English   Deutsch   Русский   中文    

Card Clash on the London Underground

Mar 07, 2014 by Mike Small

Recently there have been posters in London Underground stations warning users of Oyster Cards - the Transport for London (TfL) NFC enabled electronic travel wallet - that there is a risk of “card clash”.  These posters warn that they need to keep other contactless NFC payment cards separate from their Oyster Card when they “touch in” on a bus to avoid the risk that the wrong card would be charged.  TfL will be rolling out the ability to use NFC enabled payment cards on the Tube (London Underground), Overground and DLR later in 2014, and this could lead to further problems.  The charges on the London Underground are based on the journey made and the system depends upon the same card “touched in” on a reader at the origin of the journey being “touched out” at the destination.  If a different card is used at each end of the journey both cards are charged the maximum fare.

NFC technology is an important enabling technology for the Internet of Things (IoT) and the vision for the IoT makes bold promises of benefits for individuals and businesses.  These benefits include making life easier for the individual while allowing businesses to be more efficient.  Being charged twice for the same journey doesn’t seem to square with these claims - so what is happening here?

Near Field Communications (NFC) is a set of standards for devices including smartphones and contactless cards that allow a radio frequency connection to be established quickly and simply by bringing two devices close together (within 10cm to 20cm).  NFC standards cover communications protocols and data exchange formats, and are based on existing radio-frequency identification (RFID) standards.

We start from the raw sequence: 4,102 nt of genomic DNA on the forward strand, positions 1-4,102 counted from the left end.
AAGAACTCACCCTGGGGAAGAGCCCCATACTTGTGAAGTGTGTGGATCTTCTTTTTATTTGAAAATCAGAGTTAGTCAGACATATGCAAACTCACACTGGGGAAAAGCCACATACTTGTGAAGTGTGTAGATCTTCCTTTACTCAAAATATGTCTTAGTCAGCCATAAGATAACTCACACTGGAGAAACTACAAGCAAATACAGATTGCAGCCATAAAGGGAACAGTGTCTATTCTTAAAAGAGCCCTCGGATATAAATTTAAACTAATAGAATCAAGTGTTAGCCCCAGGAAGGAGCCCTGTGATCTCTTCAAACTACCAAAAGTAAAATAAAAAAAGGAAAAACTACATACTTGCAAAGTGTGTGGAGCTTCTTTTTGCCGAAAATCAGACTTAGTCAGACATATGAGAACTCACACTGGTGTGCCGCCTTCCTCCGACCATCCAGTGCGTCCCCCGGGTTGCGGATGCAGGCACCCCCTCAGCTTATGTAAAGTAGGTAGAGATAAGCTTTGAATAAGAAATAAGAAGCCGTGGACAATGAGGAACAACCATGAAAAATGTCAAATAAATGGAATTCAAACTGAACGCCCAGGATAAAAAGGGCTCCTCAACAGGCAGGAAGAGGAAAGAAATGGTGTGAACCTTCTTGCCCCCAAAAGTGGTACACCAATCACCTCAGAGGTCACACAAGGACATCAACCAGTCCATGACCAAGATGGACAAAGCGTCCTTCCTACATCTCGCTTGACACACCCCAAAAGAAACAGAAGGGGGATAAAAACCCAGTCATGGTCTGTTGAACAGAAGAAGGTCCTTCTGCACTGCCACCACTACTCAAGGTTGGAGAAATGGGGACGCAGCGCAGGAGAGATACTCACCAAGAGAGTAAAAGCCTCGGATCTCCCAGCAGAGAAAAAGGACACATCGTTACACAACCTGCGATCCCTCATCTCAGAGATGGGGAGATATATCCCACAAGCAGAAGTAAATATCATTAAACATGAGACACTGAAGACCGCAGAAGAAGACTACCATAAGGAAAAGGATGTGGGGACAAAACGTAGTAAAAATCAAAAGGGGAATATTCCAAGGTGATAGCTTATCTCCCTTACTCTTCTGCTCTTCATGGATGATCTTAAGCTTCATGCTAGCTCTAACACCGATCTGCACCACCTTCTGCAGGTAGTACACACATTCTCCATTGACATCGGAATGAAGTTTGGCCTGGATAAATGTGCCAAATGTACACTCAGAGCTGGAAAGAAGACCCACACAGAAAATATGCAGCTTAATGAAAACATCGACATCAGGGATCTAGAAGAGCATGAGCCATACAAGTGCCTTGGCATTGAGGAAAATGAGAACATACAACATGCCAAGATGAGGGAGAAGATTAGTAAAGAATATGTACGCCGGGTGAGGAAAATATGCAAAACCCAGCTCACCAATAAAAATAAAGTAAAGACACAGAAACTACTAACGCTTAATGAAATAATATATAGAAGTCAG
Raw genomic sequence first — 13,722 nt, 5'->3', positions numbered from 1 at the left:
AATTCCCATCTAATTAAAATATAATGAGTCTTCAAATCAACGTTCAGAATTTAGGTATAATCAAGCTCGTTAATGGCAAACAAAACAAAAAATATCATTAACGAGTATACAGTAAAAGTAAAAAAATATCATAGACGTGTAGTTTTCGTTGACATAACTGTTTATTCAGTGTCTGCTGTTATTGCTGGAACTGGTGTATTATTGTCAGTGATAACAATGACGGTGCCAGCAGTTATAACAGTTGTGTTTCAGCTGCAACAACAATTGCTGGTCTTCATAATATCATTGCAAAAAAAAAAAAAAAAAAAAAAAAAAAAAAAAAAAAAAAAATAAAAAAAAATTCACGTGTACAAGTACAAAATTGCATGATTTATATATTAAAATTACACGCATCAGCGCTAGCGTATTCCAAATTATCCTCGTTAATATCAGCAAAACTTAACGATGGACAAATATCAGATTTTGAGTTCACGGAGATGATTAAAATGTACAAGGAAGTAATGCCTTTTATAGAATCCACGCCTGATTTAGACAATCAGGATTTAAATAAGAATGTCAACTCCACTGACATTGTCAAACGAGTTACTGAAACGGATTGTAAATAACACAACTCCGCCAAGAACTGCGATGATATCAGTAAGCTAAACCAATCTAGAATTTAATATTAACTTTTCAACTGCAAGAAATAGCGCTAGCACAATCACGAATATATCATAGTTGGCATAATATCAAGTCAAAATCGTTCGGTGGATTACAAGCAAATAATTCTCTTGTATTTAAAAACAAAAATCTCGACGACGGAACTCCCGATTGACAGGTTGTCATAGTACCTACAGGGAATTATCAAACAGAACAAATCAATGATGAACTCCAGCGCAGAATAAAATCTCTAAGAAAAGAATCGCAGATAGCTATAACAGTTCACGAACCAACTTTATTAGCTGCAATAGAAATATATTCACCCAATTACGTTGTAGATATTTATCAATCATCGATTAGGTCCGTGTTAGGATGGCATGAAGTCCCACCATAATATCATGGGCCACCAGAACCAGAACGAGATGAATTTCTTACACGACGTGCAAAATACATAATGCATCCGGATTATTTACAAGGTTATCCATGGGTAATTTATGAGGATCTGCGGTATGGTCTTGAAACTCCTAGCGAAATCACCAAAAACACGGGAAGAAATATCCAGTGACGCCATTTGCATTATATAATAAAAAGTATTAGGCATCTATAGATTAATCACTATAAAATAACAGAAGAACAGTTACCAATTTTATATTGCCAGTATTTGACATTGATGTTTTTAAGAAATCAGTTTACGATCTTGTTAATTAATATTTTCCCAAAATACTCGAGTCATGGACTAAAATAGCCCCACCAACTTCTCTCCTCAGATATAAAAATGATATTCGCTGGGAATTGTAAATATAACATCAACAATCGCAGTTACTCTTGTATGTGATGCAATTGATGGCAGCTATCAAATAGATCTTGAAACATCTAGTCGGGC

An important aspect of these protocols is singulation. When different NFC devices are in the RF field of a reader, it needs a way to discriminate between them in order to establish single interactions with one or each of them. This is achieved through the singulation protocol, which is usually run at the time the reader starts a new communication session.  During this initial phase each device identifies itself to the reader, communicating an identifier that will be then used by the reader to contact them individually.

At the NFC device protocol level the ability to distinguish between cards is taken care of, so it looks like the problem lies at the application or system level.  The whole system relies on the same card being used on entry and on exit. The technical protection provided by the NFC protocols cannot protect the system if the application does not take account of the possibility for more than one card being detected at either end. In view of the number of passengers entering and leaving the Tube at peak times it is understandable that throughput may need to take priority over flexibility, however getting to grips with details like this will be essential to realize the potential benefits of the Internet of Things.


Author info

Mike Small
Senior Analyst
Profile | All posts
KuppingerCole Blog
KuppingerCole Select
Register now for KuppingerCole Select and get your free 30-day access to a great selection of KuppingerCole research materials and to live training sessions.
Register now
Customer-Centric Identity Management
As more and more traditional services move online as part of the digital transformation trend, consumer-centric identity management is becoming increasingly vital business success factor. Customers aren’t just physical persons, they are also the devices used by customers, they are also intermediate organisations and systems which operate together to enable the provisioning of the service.
KC EXTEND shows how the integration of new external partners and clients in your IAM can be done while at the same time the support of the operational business is ensured.
 KuppingerCole News

 KuppingerCole on Facebook

 KuppingerCole on Twitter

 KuppingerCole on YouTube

 KuppingerCole at LinkedIn

 Our group at LinkedIn

 Our group at Xing
Imprint       General Terms and Conditions       Terms of Use       Privacy policy
© 2003-2016 KuppingerCole